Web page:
Definition of genetic in English:

genetic

adjective

  • 1Relating to genes or heredity:

    ‘genetic abnormalities’
    • ‘Nowadays we are more likely to think of them as genes or the genetic inheritance.’
    • ‘The variant genes that cause recessive genetic illnesses tend to be very rare.’
    • ‘Two major kinds of genetic change can affect rates at which genes are expressed.’
    • ‘Dogs having or producing pups which have genetic eye abnormalities should not be bred.’
    • ‘In this case the child needs both copies of a particular gene to develop the genetic condition.’
    • ‘Its evolution is at play here and we are designed to find a partner that increase the genetic strength of the gene pool.’
    • ‘You just can't know whether it's genetic or it's cultural or a combination of both.’
    • ‘On the other hand, red sea bream had large gene flow and small genetic differentiation.’
    • ‘Their cancer might have had nothing to do with genetic mutations of healthy genes.’
    • ‘All of these characters make this species useful as a source of genes for improving the genetic diversity of cultivated wheat.’
    • ‘We're stuck with our genes and our genetic make-up constrains how we react to the world.’
    • ‘Although we are a reflection of our genetic inheritance, we are more than our genes.’
    • ‘She said that while multiple sclerosis was not hereditary or genetic there was a greater chance of developing it if a parent was a sufferer.’
    • ‘This enables scientists to test DNA in embryos before they are implanted for genetic abnormalities.’
    • ‘There is currently no way to screen out all the genetic abnormalities likely to be present in a cloned embryo.’
    • ‘Path diagram for a genetic network of nine genes reconstructed from yeast cell cycle data.’
    • ‘They investigated genetic variations in the gene regulating the enzyme and looked at the impact on farmers.’
    • ‘In the course of the study, we decided to include genetic polymorphisms of DNA repair genes.’
    • ‘Asthma has a genetic component, but genes alone do not account for the recent increase.’
    • ‘The proportion of neonatal deaths attributed to major genetic or congenital abnormalities has increased.’
    genetic, genetical, congenital, inborn, inherent, inherited, inbred, innate, in the family, in the blood, in the genes
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    1. 1.1 Relating to genetics:
      ‘there are fears that genetic techniques could be abused’
      • ‘As a first step, a single gene deletion would be advantageous for reverse genetic analysis.’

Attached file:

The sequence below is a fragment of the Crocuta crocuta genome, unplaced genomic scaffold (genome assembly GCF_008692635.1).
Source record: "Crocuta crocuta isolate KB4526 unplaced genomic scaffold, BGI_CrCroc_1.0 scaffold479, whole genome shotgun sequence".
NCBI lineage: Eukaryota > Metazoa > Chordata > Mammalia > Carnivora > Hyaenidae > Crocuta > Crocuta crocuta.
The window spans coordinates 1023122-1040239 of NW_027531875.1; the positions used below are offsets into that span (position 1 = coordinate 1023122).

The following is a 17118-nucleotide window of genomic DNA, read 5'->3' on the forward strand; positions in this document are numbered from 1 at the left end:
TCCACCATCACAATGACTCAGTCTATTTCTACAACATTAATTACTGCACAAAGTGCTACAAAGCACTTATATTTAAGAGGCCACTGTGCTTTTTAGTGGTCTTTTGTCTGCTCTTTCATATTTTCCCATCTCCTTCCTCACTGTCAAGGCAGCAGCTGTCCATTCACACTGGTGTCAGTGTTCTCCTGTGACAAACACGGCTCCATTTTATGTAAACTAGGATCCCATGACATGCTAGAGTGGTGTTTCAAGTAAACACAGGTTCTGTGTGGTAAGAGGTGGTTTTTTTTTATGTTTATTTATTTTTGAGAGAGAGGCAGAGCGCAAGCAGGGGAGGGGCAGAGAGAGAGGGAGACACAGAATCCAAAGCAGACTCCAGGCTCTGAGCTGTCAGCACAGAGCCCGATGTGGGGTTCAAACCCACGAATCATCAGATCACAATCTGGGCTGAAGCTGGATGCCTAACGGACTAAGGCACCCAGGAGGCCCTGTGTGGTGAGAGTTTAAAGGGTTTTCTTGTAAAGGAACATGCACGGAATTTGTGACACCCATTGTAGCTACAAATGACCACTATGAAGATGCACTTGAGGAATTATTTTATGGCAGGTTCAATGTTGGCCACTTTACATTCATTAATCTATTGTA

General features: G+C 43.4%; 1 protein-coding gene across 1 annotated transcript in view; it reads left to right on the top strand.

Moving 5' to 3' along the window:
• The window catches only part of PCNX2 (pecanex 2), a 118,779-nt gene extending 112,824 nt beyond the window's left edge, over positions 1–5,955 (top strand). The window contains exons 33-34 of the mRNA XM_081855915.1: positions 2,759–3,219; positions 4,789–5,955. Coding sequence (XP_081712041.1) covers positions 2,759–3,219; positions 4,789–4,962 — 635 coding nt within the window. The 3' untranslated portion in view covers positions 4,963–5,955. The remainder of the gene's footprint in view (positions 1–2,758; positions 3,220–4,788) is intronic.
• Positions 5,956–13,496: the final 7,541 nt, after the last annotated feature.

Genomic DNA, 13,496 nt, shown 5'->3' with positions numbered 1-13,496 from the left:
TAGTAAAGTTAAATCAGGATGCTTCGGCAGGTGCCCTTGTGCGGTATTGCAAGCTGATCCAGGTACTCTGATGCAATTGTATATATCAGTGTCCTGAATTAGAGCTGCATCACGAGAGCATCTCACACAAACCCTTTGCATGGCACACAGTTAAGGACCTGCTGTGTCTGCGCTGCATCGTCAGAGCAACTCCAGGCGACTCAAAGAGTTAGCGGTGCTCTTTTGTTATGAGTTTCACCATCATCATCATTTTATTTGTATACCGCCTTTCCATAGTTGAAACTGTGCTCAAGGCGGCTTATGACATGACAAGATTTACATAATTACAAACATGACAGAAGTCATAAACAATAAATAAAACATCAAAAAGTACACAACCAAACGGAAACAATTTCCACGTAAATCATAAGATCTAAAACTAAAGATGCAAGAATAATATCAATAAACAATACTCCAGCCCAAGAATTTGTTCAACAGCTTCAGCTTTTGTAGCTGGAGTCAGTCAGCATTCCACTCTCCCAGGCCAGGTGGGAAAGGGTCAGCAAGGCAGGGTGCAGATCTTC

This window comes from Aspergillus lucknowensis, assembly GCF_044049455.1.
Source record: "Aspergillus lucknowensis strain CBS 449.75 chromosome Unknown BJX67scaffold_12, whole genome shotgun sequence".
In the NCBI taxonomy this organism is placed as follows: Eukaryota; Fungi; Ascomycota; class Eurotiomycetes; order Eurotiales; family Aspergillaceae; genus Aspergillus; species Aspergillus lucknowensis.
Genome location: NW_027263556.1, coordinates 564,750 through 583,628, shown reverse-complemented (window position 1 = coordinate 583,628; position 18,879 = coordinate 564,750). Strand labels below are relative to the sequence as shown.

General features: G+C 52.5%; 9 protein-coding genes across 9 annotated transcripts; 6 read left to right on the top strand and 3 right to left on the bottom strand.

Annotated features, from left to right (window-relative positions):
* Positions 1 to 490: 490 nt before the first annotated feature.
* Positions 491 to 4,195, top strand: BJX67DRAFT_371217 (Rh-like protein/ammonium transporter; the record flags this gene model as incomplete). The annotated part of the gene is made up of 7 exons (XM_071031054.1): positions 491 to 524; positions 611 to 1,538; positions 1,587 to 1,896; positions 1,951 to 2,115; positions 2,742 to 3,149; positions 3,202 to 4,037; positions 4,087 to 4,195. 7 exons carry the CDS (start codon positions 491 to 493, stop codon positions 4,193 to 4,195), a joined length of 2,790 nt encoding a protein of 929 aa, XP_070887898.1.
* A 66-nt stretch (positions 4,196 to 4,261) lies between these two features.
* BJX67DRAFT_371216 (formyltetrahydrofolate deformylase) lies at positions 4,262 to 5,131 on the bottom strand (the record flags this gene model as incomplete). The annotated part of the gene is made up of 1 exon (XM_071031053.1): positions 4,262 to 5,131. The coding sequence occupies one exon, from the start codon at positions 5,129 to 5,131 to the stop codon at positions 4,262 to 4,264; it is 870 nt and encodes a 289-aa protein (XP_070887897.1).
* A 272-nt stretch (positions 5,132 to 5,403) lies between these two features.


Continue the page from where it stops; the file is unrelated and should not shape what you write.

• ‘Such families are rare for the common diseases now at the centre of genetic epidemiological research.’
      • ‘Ecotypes such as Ler, that have been traditionally used for genetic studies, come from that region.’
      • ‘With the discovery of the gene a simple and accurate genetic test became available.’
      • ‘That applies surely to the uses of genetic knowledge and technology in relation to all species.’
      • ‘Only those loci with two or more alleles were included in the population genetic analysis.’
      • ‘They also used a cell culture model and performed genetic analysis in human patients.’
      • ‘His research has relied predominantly on genetic and molecular biology techniques.’
      • ‘There is a report of some recent genetic research at Gene Expression which seems to me to be overinterpreted.’
      • ‘This one explores genetic science, in particular the ethics of selecting genes for our children.’
      • ‘After this, genetic analysis for abnormalities in known genes will be done.’
      • ‘The role of the bicoid gene was first elucidated by a combination of genetic and physical experiments on the Drosophila embryo.’
      • ‘To date, the genetic debate has taken place in the language of the newspaper headline.’
      • ‘The genetic algorithm technique can work, but only because programmers have supplied the goal.’
      • ‘This is a problem common to any population genetic analysis in a nonrecombining region.’
      • ‘It is now cited as the primary source for many basic genetic techniques and approaches.’
      • ‘The genetic symbols of the yellow alleles and their origin were described elsewhere.’
      • ‘Well in this genetic research there are ethical questions that arise from it.’
      • ‘An astonishing number of biochemical and genetic techniques are available to study chromatin behavior.’
      • ‘Researchers have tried various genetic or gene engineering methods to increase photosynthetic ability.’
  • 2Relating to origin, or arising from a common origin:

    ‘the genetic relations between languages’
    • ‘Field relations also rule out a direct genetic link between mantle peridotites and upper crustal rocks exposed on the island.’
    • ‘A genetic relationship between the volcanic units of the Grensen Nose area and tectonics has not been suggested here.’
    • ‘In general, only when the genetic language is translated can we understand what it means.’
    • ‘Numerals and verbs are a very important part of identifying the genetic affiliations of a language.’
    racial, race-related, ethnological, genetic, inherited
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Origin

Mid 19th century (in genetic): from genesis, on the pattern of pairs such as antithesis, antithetic.

Pronunciation

genetic

/dʒəˈnɛtɪk/